I feel like I’ve always done a certain degree of material about being gender fluid/nonbinary just without using those specific terms so I’ll not be doing anything different to what I’ve already been doing really.
And Edinburgh ??
It’s a boring answer but I just feel like I’m in a position to be able to shut shop for a week. In August without it wrecking everything. That and I haven’t eaten a Palmyra kebab for like four years.
Now, just when you thought that a non-binary, Chippenham-based, punk, Care Bear loving barber with a background in wrestling and award winning stand up comedy was quite enough of a creative chimera to be going on with, Wil has now taken to creating, writing and drawing his own ‘zine.
Not since Jerry Sadowitz has a comic poured such passion into pen and ink and paper to such glorious effect.
For Sadowitz, the passion was close up magic.
For Wil it is close up and more ‘personal’.
And the result is Bawdy.
TRIGGER WARNING : if your idea of female perfection involves anything close to a Kardashian, look away now.
Actually, don’t look away. Read on. And enjoy.
So … the ‘zine ?
Bawdy is a comic company I run from my kitchen table at home. It’s a body positive, queer friendly, sex positive company and it produces comics such as Bawdy itself,The Chub Rub Club, Fanny, Tickle on the Tuffet and Bawbag. The vast majority of the drawing is by me but the second issue of Bawdy featured submissions from other artists such as my friend Annalisa Orlando. I draw mostly with pencil crayon and fine liner and they’re pasted together and photocopied by hand.
It started with me drawing in lockdown 2 at my kitchen table.
I have vestibular issues and the only thing that makes them go away is concentrating on something. I’d not really done drawing since I was a kid but I thought that it would be a good thing to do that involved concentrating, so I decided to learn how to draw pin up tattoo flash and then I started to do pin ups that had stretch marks, body hair etc and then it kind of evolved into drawing nudes. By the end of lockdown 3, I had a massive pile of drawings and I decided to do a cut and paste 77 punk style zine/ comic.
The Bawdy title is from a planned collaboration from a few years back with a model friend of mine where we were going to start a kind of “porn for nice people” company.
It’s partly from a love of erotica but also from a part of me that feels that erotica and porn should be fun again and make people feel happy as well as aroused. I want to combine that kind of childhood joy of comics with the adult joy of erotica if that makes sense. It’s designed to be escapist and joyful and yeah it’s a definite labour of love thing. Probably the purest labour of love project I’ve ever done.
And a form of art / comedy on subjects and in ways that are not really open to you in stand up?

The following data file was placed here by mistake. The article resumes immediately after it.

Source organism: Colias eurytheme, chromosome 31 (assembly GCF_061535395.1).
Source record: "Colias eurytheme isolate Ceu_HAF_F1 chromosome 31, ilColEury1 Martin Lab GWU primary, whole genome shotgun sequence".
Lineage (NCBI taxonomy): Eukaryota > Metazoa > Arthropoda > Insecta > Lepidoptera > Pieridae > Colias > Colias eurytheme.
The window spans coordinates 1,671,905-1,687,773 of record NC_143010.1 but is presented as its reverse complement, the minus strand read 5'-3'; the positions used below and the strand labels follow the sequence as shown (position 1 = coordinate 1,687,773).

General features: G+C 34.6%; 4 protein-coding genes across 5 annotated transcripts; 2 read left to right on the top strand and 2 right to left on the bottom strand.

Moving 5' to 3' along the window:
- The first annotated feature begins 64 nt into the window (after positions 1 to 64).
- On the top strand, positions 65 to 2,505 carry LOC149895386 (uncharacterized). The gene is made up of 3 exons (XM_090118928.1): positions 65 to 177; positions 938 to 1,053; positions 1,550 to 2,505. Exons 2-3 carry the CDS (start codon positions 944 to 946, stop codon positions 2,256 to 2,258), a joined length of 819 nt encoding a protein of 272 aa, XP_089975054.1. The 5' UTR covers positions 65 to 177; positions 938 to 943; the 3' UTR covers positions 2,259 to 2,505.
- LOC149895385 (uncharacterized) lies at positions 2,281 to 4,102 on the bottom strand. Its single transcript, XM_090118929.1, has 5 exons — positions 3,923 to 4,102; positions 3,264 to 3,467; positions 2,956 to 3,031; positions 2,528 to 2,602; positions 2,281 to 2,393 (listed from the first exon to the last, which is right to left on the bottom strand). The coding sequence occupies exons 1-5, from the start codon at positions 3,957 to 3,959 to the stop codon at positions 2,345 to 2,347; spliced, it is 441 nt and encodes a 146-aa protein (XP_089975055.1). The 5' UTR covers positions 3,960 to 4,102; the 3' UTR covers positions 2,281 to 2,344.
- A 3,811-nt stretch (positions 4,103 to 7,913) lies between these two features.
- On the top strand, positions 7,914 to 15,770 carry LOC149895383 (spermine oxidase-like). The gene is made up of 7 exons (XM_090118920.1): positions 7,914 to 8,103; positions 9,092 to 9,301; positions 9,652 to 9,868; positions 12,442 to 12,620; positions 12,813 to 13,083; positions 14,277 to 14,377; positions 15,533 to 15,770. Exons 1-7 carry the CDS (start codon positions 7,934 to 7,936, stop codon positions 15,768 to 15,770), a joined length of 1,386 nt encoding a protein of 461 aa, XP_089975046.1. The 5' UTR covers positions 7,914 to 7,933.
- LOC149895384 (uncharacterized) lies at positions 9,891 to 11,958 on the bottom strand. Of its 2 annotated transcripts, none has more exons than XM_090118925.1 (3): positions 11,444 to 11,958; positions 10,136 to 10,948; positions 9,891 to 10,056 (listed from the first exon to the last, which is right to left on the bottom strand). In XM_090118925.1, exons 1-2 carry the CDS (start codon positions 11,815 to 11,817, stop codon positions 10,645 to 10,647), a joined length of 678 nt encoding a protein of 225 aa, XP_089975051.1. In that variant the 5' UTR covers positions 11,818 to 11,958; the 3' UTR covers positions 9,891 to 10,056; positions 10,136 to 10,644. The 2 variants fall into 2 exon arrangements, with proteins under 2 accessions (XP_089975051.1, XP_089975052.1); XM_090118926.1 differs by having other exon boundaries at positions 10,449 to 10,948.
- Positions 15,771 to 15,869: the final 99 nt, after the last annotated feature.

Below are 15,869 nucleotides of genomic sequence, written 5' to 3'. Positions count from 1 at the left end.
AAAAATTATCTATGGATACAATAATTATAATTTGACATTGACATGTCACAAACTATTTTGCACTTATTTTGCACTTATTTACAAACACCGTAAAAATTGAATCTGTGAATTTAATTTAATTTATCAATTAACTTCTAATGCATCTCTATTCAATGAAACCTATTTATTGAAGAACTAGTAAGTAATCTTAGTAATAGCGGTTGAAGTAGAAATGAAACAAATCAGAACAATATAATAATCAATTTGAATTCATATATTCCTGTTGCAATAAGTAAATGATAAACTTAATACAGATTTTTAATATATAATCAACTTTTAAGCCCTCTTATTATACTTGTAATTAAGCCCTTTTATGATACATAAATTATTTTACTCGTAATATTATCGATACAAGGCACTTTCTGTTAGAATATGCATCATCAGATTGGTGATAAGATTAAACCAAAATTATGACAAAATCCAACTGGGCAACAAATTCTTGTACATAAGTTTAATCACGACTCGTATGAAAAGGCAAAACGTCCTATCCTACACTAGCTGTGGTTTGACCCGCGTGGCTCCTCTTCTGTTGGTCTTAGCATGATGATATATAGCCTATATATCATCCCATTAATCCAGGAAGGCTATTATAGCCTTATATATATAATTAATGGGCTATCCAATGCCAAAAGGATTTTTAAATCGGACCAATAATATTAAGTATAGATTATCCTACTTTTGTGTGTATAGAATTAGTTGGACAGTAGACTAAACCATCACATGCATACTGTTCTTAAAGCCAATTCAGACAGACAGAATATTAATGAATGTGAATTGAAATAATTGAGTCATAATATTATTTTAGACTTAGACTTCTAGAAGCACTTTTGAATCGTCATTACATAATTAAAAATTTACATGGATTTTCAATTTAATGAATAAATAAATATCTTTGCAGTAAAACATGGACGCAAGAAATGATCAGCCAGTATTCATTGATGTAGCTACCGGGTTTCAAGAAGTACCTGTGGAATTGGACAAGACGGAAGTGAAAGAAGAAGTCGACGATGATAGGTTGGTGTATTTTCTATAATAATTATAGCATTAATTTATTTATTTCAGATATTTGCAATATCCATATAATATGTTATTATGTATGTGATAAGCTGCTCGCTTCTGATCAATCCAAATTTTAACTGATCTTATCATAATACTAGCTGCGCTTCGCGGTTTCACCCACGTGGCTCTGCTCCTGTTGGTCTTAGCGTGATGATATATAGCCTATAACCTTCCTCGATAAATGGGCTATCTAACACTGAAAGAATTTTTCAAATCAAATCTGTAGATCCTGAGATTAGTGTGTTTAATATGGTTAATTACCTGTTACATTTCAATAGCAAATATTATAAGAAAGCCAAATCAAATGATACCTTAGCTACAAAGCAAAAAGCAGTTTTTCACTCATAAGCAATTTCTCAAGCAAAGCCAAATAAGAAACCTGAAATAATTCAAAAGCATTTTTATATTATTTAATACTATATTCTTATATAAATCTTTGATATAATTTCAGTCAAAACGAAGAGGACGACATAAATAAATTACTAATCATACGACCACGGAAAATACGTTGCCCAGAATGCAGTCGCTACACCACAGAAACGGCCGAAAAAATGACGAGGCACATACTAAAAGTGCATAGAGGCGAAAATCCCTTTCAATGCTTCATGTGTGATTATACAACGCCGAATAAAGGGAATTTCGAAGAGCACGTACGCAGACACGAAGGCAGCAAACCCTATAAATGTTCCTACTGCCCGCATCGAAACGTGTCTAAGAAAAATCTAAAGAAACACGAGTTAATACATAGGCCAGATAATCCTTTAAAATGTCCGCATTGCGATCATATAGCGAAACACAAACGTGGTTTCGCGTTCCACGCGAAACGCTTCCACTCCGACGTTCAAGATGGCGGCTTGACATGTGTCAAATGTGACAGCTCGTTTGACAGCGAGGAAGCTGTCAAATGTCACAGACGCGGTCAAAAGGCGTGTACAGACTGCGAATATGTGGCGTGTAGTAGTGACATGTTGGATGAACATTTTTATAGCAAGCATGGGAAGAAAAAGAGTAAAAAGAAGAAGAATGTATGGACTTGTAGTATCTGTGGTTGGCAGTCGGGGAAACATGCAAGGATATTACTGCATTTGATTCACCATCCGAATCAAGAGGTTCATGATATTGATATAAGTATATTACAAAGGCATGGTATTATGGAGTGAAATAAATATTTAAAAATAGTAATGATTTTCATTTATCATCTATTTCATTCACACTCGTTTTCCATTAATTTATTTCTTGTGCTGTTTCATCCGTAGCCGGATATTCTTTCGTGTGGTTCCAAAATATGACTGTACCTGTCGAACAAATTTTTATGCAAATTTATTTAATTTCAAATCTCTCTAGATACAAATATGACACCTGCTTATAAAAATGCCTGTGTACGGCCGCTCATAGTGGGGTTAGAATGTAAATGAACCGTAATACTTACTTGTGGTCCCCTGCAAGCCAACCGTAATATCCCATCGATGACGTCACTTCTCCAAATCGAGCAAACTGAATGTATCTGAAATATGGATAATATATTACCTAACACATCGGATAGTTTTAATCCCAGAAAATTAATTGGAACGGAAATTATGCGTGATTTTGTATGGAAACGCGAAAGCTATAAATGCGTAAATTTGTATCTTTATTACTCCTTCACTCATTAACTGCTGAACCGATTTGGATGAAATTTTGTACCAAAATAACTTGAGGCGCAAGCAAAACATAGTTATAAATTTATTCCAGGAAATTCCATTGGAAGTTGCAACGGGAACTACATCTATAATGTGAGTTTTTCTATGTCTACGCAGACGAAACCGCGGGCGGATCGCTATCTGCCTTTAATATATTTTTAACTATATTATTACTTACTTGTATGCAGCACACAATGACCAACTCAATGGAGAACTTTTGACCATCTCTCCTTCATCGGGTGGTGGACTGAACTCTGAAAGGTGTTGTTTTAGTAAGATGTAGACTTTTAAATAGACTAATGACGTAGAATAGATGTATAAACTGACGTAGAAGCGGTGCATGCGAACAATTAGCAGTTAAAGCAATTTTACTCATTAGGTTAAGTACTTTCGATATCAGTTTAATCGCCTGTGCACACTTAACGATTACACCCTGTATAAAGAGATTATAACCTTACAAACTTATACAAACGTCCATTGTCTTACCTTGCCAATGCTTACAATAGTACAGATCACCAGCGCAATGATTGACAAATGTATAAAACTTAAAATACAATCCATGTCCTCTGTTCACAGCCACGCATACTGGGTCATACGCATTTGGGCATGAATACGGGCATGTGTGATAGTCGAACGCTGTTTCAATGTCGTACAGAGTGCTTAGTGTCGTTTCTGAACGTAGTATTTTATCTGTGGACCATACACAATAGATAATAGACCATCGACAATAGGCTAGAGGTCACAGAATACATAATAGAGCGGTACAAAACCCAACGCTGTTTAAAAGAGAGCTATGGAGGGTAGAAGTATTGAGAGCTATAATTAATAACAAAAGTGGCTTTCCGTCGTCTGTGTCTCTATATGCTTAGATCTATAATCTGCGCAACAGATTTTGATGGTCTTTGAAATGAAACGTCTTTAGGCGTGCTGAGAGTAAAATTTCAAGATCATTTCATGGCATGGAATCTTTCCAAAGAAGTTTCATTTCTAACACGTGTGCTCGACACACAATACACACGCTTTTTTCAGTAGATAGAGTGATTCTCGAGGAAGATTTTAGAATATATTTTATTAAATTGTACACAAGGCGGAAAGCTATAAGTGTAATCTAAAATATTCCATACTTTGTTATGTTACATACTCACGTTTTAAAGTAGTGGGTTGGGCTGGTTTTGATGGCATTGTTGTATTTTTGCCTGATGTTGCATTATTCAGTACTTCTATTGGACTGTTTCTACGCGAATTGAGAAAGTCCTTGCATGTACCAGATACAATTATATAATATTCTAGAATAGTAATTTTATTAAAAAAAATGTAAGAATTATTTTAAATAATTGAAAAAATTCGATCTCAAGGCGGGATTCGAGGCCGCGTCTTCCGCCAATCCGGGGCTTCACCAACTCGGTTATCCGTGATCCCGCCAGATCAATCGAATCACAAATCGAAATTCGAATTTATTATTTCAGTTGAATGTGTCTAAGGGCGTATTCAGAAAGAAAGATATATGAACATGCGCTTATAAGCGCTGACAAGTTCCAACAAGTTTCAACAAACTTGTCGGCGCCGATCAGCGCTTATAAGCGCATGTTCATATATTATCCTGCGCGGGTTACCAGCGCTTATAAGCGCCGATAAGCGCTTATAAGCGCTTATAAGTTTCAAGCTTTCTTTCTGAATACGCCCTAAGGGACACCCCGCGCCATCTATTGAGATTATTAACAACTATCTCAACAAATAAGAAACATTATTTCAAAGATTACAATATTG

It’s definitely a way of expressing stuff I couldn’t articulate in a stand up set.
Will you keep it hand drawn always ?
Absolutely. The analogue nature is a huge part of it.
Feel free to withold the names but … are the ladies based on anyone?
Some are. The character of Penelope 69th Earl of Peggington for example is based on an upper crust libertine lesbian whom my mum used to do the hair of. They had a similar aesthetic to Penelope with the short hair, tweed suits monocle etc and had legendary parties at their manor. Colin King of Cunnilingus is a fairly obvious Buster Bloodvessel homage and Benny the cat who wanders through the pages of some of the comics is meant to be my Grandad’s blue Persian he had when I was little.
It is, in its own way ‘good clean fun’ …or not ?
“Wholesome smut” is the tag line I use. “Porn that’s good for you “is another. It’s designed to be a thing that you enjoy on a sexual level and a geeky collecting level. I used to browse those shops in Soho where they had fetish stuff like Janus downstairs and books about trains upstairs. I figured that the same people were buying both and that was what got me thinking years ago about “quaint core” porn. That kind of “warm bath” thing. This project does that I’d like to think. I grew up with the Carry Ons and Cleo Roccos and all that kind of thing. Saucy books and comics from car boots and charity shops when I was a geeky kid. It all shapes you I think and stays with you.
So the zine is drawn from your head ? Your heart ? Your…
If I didn’t find it sexy it wouldn’t be fun to draw. I genuinely enjoy the process of making the zines too. I used to make my own comics as a kid and it’s that same buzz I got back then. But people actually buy them now so it’s like a childhood dream fulfilment.
This is unexplored territory, isn’t it? Even the voluptuous fun-bundles of yesteryear were not sporting tats and visible hair of a sexual nature …
It’s definitely a cross between sauce and punk. Kind of like how old school burlesque was filtered through goth and Psychobilly when it was revived I suppose.
I love all of them but the Chub Rub Club and Caroline in particular are the ones I’m most proud of. Caroline is a kind of skinhead non-binary version of Duane Bryers’ Hilda and they were also intended as an embodiment of Southgate’s England and that progressive patriotism thing. Caroline is kind of my Mickey Mouse in a way I guess. The kind of figurehead of the whole thing.
And, Edinburgh notwithstanding … plans for the future?
More comics, more comics and more comics. Prints, t shirts, stickers etc. I’ve still not ruled out the possibility of live action porn stuff in the same vein and with the same ethic too. Basically, I want to see how far I can take this thing.
Book tickets to see Wil here.